Mohammed Almoghayer, Senior Partnership Advisor
It is people who inspire my colleagues to the work they do. This may sound obvious, but in reality, I’m not sure it is. For example, my neighbors and my family think the only work we do is at that refugee camp: airdrops, medical care services and providing lifesaving supplies. That is part of the job, but not all. Ask instead about our purpose and people will tell you of their commitment and passion.
Consider Dareen Hanash, a 28-year-old Jordanian software engineer who gets irritated when she hears of a woman receiving less pay for doing the same job as a man. Her life changed when she enrolled in a 4-month coding course with Silicon Valley gurus in partnership with UNDP and Finland. Not only was she exposed to current best practices in coding, and job placement, once certified, she received numerous job offers, many providing compensation 900% higher than her previous income. Ultimately, she accepted a position with Britecore, a health insurance company. Today she is a top coder in cloud-based core, digital, and data policy administration; she works on systems for property & casualty insurers.
Our work connects us with amazing people like Hanan, a 47-year-old Jordanian mother of seven and widow. She overcame significant obstacles and is now embracing new opportunities. She’s just one success story, in addition to another Forbes story featuring UNDP and Japan support to women and youth-led startups and business enterprises creating a hub that connect all to become part of the entrepreneurship ecosystem to solve challenges of the City of Amman. Our projects inspire those we serve by opening new opportunities for the most vulnerable. These programmes impact and change lives of people and entire communities.
Every project begins with a simple idea. When Jordan was hit by an influx of refugees, I recall a colleague coming to the 8:15 am meeting with fresh insights from the streets explaining why people protested and what they wanted. We added these to the knowledge gained working with host communities and the refugees, strategizing ways to create rapid gains, the first step in empowerment. For example, we equipped Jordanian farmers with expertise and tools to reimagine their work and what they produced. This resulted in increased dairy production and created a new brand of cheese. The farmers’ products are now labeled and marketed in Jordan and regionally, creating a new locally sourced product and filling a market need.
But our work doesn’t stop at education, ideas and information. We provide financing, expert marketing and branding, plus technical support. We look at every project, specifically focusing on how it will transition people out of poverty as featured by another Forbes piece. This is our ultimate goal, past, present and future.
Consider the 22-square kilometer wildlife reserve that has become a home to one of Jordan’s most precious treasures, the Arabian oryx. The reserve is administered by Royal Society for the Conservation of Nature (RSCN) and UNDP; protecting it has created jobs for its residents.
On the theme of environmental protection and enterprise, meet Zainab, a 44-year-old woman who entered the job market 20-years after graduation. She created her own project that also created jobs for other women in her community. It involves women going door-to-door, collecting recyclable waste from homes. This simple solution is changing the history of solid waste management in the country. Her story was featured in Reuters and the New York Times in 2020. UNDP Jordan has since been approached by Gulf States to copy Zainab’s model solid waste management line diversification. A net result for the community has been an increase in responsible consumption behaviors and increased understanding of what is recyclable, and what is not.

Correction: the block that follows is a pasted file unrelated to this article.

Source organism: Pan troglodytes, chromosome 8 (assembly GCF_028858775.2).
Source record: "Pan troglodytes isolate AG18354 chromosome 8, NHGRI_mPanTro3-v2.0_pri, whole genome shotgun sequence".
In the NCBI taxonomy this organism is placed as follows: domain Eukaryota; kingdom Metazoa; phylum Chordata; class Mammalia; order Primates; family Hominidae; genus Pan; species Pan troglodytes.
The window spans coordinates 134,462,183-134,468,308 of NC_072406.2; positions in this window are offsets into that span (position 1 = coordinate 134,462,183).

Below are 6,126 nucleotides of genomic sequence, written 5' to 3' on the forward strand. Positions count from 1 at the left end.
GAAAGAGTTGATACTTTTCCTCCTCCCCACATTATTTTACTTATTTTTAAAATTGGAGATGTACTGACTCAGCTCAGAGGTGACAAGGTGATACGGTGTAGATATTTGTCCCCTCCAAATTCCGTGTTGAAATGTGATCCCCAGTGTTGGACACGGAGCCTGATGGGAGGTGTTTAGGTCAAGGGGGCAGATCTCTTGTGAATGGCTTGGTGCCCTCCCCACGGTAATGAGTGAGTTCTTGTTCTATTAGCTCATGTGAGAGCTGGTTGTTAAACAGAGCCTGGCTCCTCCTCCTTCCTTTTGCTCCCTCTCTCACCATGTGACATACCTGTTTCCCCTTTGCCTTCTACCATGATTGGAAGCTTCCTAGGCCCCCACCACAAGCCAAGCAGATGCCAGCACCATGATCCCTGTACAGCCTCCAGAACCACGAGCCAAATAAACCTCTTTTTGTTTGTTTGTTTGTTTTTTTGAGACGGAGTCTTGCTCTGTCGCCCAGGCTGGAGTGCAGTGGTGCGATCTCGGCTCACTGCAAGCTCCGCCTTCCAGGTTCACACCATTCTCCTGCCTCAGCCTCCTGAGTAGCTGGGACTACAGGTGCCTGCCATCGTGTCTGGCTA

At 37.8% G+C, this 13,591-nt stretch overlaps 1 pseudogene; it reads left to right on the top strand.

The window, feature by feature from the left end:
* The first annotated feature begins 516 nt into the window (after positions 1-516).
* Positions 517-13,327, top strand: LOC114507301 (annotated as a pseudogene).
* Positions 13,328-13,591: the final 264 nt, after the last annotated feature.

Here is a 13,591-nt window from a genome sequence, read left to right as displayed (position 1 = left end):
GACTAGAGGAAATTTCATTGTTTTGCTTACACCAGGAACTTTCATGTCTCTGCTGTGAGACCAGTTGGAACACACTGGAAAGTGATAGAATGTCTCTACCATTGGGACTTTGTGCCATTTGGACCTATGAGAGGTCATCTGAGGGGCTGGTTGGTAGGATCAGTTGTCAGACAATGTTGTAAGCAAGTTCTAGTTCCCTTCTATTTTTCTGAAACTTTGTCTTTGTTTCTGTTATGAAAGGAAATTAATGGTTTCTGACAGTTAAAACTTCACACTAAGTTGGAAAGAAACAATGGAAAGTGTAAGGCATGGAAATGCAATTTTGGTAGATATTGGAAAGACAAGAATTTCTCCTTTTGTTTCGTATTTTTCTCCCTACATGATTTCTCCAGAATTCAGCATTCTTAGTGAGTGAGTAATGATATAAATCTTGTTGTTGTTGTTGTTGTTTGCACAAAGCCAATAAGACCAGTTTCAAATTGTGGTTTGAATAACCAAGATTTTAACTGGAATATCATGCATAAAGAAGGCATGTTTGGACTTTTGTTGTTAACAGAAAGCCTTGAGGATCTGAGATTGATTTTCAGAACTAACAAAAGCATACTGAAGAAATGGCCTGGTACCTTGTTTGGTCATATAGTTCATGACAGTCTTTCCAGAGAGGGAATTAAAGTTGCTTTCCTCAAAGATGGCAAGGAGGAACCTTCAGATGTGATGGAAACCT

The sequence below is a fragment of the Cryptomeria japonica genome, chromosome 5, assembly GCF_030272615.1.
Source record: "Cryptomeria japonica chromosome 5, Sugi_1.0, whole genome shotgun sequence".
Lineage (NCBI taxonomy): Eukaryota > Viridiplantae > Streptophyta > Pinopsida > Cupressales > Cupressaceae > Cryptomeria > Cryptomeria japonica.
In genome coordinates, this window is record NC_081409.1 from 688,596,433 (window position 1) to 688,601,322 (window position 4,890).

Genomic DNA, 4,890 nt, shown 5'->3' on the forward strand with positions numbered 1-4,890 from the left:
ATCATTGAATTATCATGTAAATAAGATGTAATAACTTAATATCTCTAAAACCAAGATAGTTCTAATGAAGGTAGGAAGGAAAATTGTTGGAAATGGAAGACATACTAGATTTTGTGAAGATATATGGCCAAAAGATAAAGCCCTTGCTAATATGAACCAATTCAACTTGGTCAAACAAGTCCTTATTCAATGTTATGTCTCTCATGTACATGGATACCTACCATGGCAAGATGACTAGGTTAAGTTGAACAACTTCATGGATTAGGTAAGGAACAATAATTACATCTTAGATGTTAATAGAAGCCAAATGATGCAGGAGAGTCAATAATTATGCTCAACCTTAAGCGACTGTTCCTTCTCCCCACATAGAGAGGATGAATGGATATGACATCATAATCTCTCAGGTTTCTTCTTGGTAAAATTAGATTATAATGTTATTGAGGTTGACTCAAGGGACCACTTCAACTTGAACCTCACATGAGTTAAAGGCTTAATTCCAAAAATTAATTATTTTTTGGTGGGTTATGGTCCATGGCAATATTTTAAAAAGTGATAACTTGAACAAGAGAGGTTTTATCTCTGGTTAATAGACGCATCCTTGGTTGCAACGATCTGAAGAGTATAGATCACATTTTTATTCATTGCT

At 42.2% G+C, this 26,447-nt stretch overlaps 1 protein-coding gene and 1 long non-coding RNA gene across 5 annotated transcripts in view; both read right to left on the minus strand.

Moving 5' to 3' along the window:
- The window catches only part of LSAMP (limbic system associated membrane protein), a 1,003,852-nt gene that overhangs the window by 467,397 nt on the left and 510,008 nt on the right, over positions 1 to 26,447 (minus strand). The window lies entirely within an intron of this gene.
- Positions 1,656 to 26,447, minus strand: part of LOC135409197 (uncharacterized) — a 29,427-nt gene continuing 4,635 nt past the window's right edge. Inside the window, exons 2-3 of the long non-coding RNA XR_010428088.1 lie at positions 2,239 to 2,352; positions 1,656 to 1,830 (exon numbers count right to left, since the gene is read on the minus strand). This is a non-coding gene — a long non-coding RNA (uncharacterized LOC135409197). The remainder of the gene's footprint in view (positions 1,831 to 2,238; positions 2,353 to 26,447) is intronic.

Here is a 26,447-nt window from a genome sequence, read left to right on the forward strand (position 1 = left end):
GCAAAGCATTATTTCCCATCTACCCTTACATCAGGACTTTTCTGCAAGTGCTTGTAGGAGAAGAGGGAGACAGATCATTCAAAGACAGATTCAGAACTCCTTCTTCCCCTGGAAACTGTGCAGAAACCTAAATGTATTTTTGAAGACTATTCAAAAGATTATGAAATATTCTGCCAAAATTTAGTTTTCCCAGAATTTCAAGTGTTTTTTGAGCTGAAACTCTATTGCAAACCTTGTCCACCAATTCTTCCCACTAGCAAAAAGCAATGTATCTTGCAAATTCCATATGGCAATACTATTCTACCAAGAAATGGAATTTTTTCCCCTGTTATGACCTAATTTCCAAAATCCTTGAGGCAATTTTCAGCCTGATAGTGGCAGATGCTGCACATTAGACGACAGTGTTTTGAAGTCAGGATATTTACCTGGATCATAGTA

Tenacity and Persistence
As many of my colleagues can attest, persistence leads to impactful results. Results realized include the installation of the autoclave machines, which have been instrumental in tackling Jordan’s COVID19 medical waste. Another is the triage tents constructed and erected to service 1-million people, including 300,000 refugees in Jordan. Another is the women entrepreneur who has watched her online store’s popularity soar during lockdowns and her sales reaching into the tens of thousands over the same period.
These wins are what inspire us, drive us and motivate us to do better. That’s why, at the end of every year, we look back at what was achieved, and the differences these achievements made in the lives of the people who need help most. With each life changed, many more in the community are positively impacted. We see the common threads of struggle, challenges, endeavor and new paths of success.
Of course, the work is ongoing. Follow our progress through our regular Facebook, Twitter, Instagram, YouTube and Exposure updates. Make sure to subscribe to our monthly newsletter DeVibes. These stories are simply a glimpse of the inspiration we take from the people we serve in Jordan, in addition to UNDP’s extensive experience of working and partnering with array of stakeholders, including Government, IFIs and private sector- allows it to meaningfully support Jordan towards achieving the SDGs and strengthening the livelihoods of millions of people. Ultimately, it is the positive change in lives and communities that drives our commitment in all we do.